You may have heard that the McKenzie Method is sometimes used by practitioners as a way of treating neck and back problems. The practitioners who use it know that it’s more than just a set of exercises for back pain. It’s also a specific approach to treatment spinal problems.
Simply stated, the McKenzie Method includes:
- Initial assessment procedures for back pain
- Treatment for back problems, including special procedures and self-help where indicated
- Prevention strategies for back problems
In this article, we’ll explain what the McKenzie Method is and how it’s used to relieve pain associated with neck and back problems.
What is the McKenzie Method?
The McKenzie Method of Mechanical Diagnosis and Therapy, or MDT, was created by a physiotherapist from New Zealand named Robin McKenzie.
There are four key steps to the McKenzie Method. Here’s a breakdown of how they work:
- The assessment involves the practitioner taking a thorough history of the patient’s pain and symptoms. The patient may be asked to perform movement and assume positions to aid in the diagnosis. It’s a diagnostic method that usually doesn’t require an X-ray or MRI because it’s based on movement and an in-depth conversation with the patient.
- The classification involves assigning the patient to one of three classifications based on their symptoms and responses during the initial assessment. The classifications include: Postural syndromes – back or neck pain caused by the continued stress of the patient’s soft tissues while maintaining certain positions or postures. Derangement syndromes – back pain that’s caused by a change in position of the vertebrae due to re-positioning of the fluid nucleus of a disc. Dysfunction syndromes – intermittent back pain caused by scar tissue in a shortened state. The pain occurs when the tissues are stressed.
- The treatment phase involves the practitioner recommending specific exercises to do and postures to assume or avoid. While it’s rare, some severe mechanical problems may also require hands-on treatment from the practitioner.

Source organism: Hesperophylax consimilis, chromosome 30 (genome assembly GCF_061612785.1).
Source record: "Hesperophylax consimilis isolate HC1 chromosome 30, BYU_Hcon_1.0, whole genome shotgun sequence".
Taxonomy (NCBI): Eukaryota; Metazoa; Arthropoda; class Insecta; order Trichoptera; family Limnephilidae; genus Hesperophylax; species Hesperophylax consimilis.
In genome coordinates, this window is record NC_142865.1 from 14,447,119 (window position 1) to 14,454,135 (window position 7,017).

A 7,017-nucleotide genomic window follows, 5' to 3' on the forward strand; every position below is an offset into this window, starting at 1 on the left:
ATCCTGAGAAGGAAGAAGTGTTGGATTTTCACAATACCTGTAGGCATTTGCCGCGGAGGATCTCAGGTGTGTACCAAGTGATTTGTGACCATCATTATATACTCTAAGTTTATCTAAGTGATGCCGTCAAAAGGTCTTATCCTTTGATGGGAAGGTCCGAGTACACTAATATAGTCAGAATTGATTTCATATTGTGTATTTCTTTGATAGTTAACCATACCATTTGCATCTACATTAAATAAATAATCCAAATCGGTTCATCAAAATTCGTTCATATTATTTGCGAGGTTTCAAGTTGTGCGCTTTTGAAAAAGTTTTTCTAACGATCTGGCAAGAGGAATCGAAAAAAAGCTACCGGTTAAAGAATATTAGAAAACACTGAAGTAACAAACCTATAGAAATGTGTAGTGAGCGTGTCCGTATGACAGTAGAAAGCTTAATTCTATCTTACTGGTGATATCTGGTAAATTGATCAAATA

- The prevention phase occurs after the pain has been alleviated. The practitioner provides the patient with advice to prevent the recurrence of pain as well as future injuries.
It’s typical for the recommended exercises to gradually centralize and then reduce the pain caused by the back or neck injury. The McKenzie Method is seen as a non-invasive and minimalistic method for treating back pain.
Who Can Benefit from the McKenzie Method?
The McKenzie Method can help many people who experience chronic or acute back or neck pain. The McKenzie Institute provides a list of self-assessment questions to help you determine whether you should talk to a provider about the McKenzie Method.
- Have you had more than one episode of neck or lower back pain in the past two years?
- Does your pain increase immediately after a prolonged period of bending or stooping?
- Do you feel worse when you sit for long periods or when you stand from a sitting position?
- Do you associate your pain with one activity and generally feel good when you’re not participating in that activity?
- Is your pain reduced when you’re lying face down? (There may be a brief period when the pain worsens, but if it then dissipates, you should answer yes.)
- Are there periods in the day when you have no pain at all?
- Is the pain occurring mostly above your knees or above your elbows?
- Do you feel better when you’re on the move than you do when you’re inactive?
- Does your lower back pain feel better when you’re walking?
In general, if you answered yes to four or more of these questions, the chances are high that you will benefit from the McKenzie Method.
About the McKenzie Institute
The McKenzie Institute was founded by physical therapists in New Zealand in 1982. The organization still has its international headquarters in New Zealand, but it now has branches in 26 countries around the globe.
Each branch provides services and training to practitioners who want to learn the McKenzie Method. The organization offers both a certification program and a diploma program. If you want to try the McKenzie Method, the McKenzie Institute recommends that you seek out a practitioner who’s received training from them and has a certification or diploma.
You can find a McKenzie Method provider in your area by visiting the McKenzie Institute’s list of providers, which you can find here. Remember, if your pain meets the criteria we listed above, you may be a good candidate for the non-invasive McKenzie Method.